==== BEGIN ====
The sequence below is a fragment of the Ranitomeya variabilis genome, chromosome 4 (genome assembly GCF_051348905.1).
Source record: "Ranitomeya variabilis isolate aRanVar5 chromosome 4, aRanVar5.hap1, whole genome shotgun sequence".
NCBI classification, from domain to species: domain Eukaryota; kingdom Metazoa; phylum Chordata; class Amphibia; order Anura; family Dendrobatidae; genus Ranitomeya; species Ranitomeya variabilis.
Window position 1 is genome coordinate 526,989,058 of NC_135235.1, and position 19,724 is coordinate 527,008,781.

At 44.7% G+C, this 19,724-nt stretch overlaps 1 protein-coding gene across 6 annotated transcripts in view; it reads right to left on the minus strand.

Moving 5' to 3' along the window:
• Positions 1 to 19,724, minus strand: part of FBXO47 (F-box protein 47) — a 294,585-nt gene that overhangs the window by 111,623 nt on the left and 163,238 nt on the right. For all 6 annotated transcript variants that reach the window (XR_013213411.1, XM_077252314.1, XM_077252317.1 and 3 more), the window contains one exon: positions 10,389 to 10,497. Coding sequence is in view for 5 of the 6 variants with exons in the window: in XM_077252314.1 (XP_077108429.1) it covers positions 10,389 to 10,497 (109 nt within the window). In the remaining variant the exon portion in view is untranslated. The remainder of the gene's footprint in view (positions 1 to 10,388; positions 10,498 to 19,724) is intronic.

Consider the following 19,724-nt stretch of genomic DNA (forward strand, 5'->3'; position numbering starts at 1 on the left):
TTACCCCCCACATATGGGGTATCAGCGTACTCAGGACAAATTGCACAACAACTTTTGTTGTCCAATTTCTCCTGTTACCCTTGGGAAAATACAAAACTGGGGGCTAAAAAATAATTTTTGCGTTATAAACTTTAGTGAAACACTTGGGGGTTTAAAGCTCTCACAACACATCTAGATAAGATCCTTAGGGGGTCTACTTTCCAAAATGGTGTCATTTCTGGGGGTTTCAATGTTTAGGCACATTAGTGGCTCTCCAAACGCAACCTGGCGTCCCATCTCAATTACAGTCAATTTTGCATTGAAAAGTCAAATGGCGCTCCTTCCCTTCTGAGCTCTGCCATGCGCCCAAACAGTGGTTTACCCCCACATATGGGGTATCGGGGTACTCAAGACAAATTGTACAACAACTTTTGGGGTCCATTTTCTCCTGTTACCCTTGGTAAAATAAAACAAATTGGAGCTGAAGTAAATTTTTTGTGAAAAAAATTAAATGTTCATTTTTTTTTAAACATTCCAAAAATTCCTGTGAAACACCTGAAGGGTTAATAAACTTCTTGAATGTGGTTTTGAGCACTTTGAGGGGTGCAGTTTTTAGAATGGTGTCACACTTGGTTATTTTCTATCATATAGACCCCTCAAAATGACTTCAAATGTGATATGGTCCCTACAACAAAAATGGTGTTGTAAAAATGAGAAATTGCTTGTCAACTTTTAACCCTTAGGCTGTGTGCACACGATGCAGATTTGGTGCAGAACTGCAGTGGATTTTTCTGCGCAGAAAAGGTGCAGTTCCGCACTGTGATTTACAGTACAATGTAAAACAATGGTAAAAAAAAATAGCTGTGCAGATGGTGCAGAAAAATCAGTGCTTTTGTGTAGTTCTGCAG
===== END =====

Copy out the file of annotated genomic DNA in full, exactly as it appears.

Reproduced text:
The sequence below is a fragment of the Ranitomeya variabilis genome, chromosome 4 (genome assembly GCF_051348905.1).
Source record: "Ranitomeya variabilis isolate aRanVar5 chromosome 4, aRanVar5.hap1, whole genome shotgun sequence".
NCBI classification, from domain to species: domain Eukaryota; kingdom Metazoa; phylum Chordata; class Amphibia; order Anura; family Dendrobatidae; genus Ranitomeya; species Ranitomeya variabilis.
Window position 1 is genome coordinate 526,989,058 of NC_135235.1, and position 19,724 is coordinate 527,008,781.

At 44.7% G+C, this 19,724-nt stretch overlaps 1 protein-coding gene across 6 annotated transcripts in view; it reads right to left on the minus strand.

Moving 5' to 3' along the window:
• Positions 1 to 19,724, minus strand: part of FBXO47 (F-box protein 47) — a 294,585-nt gene that overhangs the window by 111,623 nt on the left and 163,238 nt on the right. For all 6 annotated transcript variants that reach the window (XR_013213411.1, XM_077252314.1, XM_077252317.1 and 3 more), the window contains one exon: positions 10,389 to 10,497. Coding sequence is in view for 5 of the 6 variants with exons in the window: in XM_077252314.1 (XP_077108429.1) it covers positions 10,389 to 10,497 (109 nt within the window). In the remaining variant the exon portion in view is untranslated. The remainder of the gene's footprint in view (positions 1 to 10,388; positions 10,498 to 19,724) is intronic.

Consider the following 19,724-nt stretch of genomic DNA (forward strand, 5'->3'; position numbering starts at 1 on the left):
TTACCCCCCACATATGGGGTATCAGCGTACTCAGGACAAATTGCACAACAACTTTTGTTGTCCAATTTCTCCTGTTACCCTTGGGAAAATACAAAACTGGGGGCTAAAAAATAATTTTTGCGTTATAAACTTTAGTGAAACACTTGGGGGTTTAAAGCTCTCACAACACATCTAGATAAGATCCTTAGGGGGTCTACTTTCCAAAATGGTGTCATTTCTGGGGGTTTCAATGTTTAGGCACATTAGTGGCTCTCCAAACGCAACCTGGCGTCCCATCTCAATTACAGTCAATTTTGCATTGAAAAGTCAAATGGCGCTCCTTCCCTTCTGAGCTCTGCCATGCGCCCAAACAGTGGTTTACCCCCACATATGGGGTATCGGGGTACTCAAGACAAATTGTACAACAACTTTTGGGGTCCATTTTCTCCTGTTACCCTTGGTAAAATAAAACAAATTGGAGCTGAAGTAAATTTTTTGTGAAAAAAATTAAATGTTCATTTTTTTTTAAACATTCCAAAAATTCCTGTGAAACACCTGAAGGGTTAATAAACTTCTTGAATGTGGTTTTGAGCACTTTGAGGGGTGCAGTTTTTAGAATGGTGTCACACTTGGTTATTTTCTATCATATAGACCCCTCAAAATGACTTCAAATGTGATATGGTCCCTACAACAAAAATGGTGTTGTAAAAATGAGAAATTGCTTGTCAACTTTTAACCCTTAGGCTGTGTGCACACGATGCAGATTTGGTGCAGAACTGCAGTGGATTTTTCTGCGCAGAAAAGGTGCAGTTCCGCACTGTGATTTACAGTACAATGTAAAACAATGGTAAAAAAAAATAGCTGTGCAGATGGTGCAGAAAAATCAGTGCTTTTGTGTAGTTCTGCAG